the naivety of the drawing, the quality of this art, the precision of the hues and the richness of the tones.
Appollinaire sprang cheerfully to Rousseau’s defence when the artist’s portrait of the poet was scoffed at:
The journalists were unanimous in their conclusion: this portrait bore no resemblance whatsoever to me. Now if the portrait didn’t resemble me how could they possibly have recognized me? Upon consulting the Exhibition catalogue I saw the painting bore only these words, ‘The Muse Inspiring the Poet’. I had to admit that this portrait was such striking likeness that it dazzled all those who saw the resemblance but couldn’t believe it.
Gradually the laughter and criticism gave way to profound respect. Though he never became rich, by the beginning of the twentieth century he had been discovered and taken up by the avant garde, and honoured by those he most admired, who appear to have combined with their genuine admiration for his art a certain delight in the baffled reaction it produced in the public. Picasso owned several of Rousseau’s paintings. He kept two portraits in his studio and told of how he felt the need to test the quality of his own paintings by confronting them with Rousseau’s.
However high Rousseau may already ride in the reader’s esteem, this superbly produced book will, for all its faults, raise him still higher. It ends with a brief compact biography, which lays out clearly the somewhat sad and often touching details of the life of this remarkable artist. If he is to be termed a primitive or naive painter, it cannot, after reading this book, be understood to imply that he was an ignorant or untutored genius, but rather that he used his experience and skills to express in the most direct way he could the innocent delight with which he regarded the world. There is something magnificent about his ability to remain true to this vision no matter what scorn or praise came his way. The book leaves one with an impressive sense of his achievement.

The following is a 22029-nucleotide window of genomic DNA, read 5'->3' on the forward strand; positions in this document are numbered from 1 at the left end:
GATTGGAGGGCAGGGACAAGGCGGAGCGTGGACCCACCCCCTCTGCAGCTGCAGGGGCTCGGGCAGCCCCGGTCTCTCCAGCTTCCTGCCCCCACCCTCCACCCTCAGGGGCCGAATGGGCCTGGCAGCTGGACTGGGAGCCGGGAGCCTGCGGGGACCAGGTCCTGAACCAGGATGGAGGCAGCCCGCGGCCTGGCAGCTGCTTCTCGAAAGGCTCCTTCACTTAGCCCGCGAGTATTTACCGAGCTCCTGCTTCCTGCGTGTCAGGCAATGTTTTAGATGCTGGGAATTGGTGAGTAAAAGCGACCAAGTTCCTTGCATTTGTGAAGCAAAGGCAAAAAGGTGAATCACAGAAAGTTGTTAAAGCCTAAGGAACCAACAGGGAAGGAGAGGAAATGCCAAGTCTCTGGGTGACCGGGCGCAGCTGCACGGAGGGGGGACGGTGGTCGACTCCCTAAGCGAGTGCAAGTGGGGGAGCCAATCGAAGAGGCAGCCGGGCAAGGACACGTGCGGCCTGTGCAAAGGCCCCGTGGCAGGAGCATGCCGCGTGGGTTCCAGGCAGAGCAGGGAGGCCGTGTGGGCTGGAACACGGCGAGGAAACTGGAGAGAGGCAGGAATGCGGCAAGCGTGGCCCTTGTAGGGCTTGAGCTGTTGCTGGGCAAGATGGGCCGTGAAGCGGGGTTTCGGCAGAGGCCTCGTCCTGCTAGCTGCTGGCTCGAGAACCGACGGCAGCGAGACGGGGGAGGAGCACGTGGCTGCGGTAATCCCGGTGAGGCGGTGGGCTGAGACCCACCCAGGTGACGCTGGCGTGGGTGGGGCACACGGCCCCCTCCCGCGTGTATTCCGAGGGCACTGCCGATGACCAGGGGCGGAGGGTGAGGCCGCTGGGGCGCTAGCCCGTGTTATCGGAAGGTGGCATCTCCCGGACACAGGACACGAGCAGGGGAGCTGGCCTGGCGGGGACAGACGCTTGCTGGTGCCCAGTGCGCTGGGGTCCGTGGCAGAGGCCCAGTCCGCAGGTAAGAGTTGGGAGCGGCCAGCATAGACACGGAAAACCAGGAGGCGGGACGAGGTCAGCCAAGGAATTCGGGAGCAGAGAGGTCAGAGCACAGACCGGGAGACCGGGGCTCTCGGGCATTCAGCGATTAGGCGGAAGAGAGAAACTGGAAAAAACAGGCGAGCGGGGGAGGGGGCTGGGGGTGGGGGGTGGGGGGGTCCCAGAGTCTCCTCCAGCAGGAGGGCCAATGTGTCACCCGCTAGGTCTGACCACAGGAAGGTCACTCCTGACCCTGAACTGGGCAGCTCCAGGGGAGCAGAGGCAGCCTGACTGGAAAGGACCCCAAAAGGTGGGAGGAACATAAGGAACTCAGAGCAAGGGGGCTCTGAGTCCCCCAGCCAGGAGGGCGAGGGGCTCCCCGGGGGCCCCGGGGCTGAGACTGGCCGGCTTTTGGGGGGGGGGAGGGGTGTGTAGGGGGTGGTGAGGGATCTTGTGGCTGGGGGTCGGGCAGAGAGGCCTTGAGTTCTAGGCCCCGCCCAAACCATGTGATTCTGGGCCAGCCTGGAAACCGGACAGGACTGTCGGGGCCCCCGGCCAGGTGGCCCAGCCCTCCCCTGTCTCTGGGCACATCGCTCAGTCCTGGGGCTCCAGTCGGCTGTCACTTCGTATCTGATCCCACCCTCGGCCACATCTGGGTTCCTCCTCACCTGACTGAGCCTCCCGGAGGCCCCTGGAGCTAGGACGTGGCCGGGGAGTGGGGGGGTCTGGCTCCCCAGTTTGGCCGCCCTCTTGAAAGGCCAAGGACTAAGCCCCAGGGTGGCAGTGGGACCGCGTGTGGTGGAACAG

No painter could conceivably differ more from Rousseau than the withdrawn and secretive Balthus. There is a weighty and oppressive stillness in his pictures. The rooms are almost empty and featureless. There is no suggestion that his seductively sprawling girls might ever move again. In the landscapes too everything sleeps. The artist himself will not speak about his work and he dislikes being discussed in print. He rarely gives his paintings titles and once described them all as ‘utter failures’. When asked to submit biographical details for an exhibition catalogue he cabled: NO BIOGRAPHICAL DETAILS. BEGIN: BALTHUS IS A PAINTER OF WHOM NOTHING IS KNOWN. NOW LET US LOOK AT THE PICTURES. REGARDS, B.
Gently breaking the silence in which the artist would have us regard the pictures, Stanislas Klossowski de Rola, who incidentally is Balthus’s eldest son, begins the short introduction to his book Balthus by urging us not to attempt to analyse the paintings but to endeavour instead to worship them. Unable to take such absurd advice himself, he goes on to offer some misleading notes on Balthus’s pictures of pubescent girls, a subject to which the artist has returned again and again. These erotic adolescents with their clothes provocatively disarrayed, or removed altogether are, he says, ‘nothing whatsoever to do with sexual obsession … ‘ The author goes on to explain: ‘These girls are in fact emblematic archetypes belonging to another higher realm.’ Whatever they are, they certainly are not that. They are representations in paint of an internal preoccupation from, I would guess, a fairly basic realm. In these paintings at least, the mysterious and even disturbing quality of Balthus’s work can be traced to the deliberate lack of congruence between the abandoned posture of the girl and the complete absence of the emotion that would normally accompany such an invitation. This kind of sexuality has an autistic quality in that it does not belong within a relationship: the viewer’s response is of no interest to the subject, or one would guess, to the painter. These paintings are messages to himself and the viewer’s role is relegated to that of voyeur.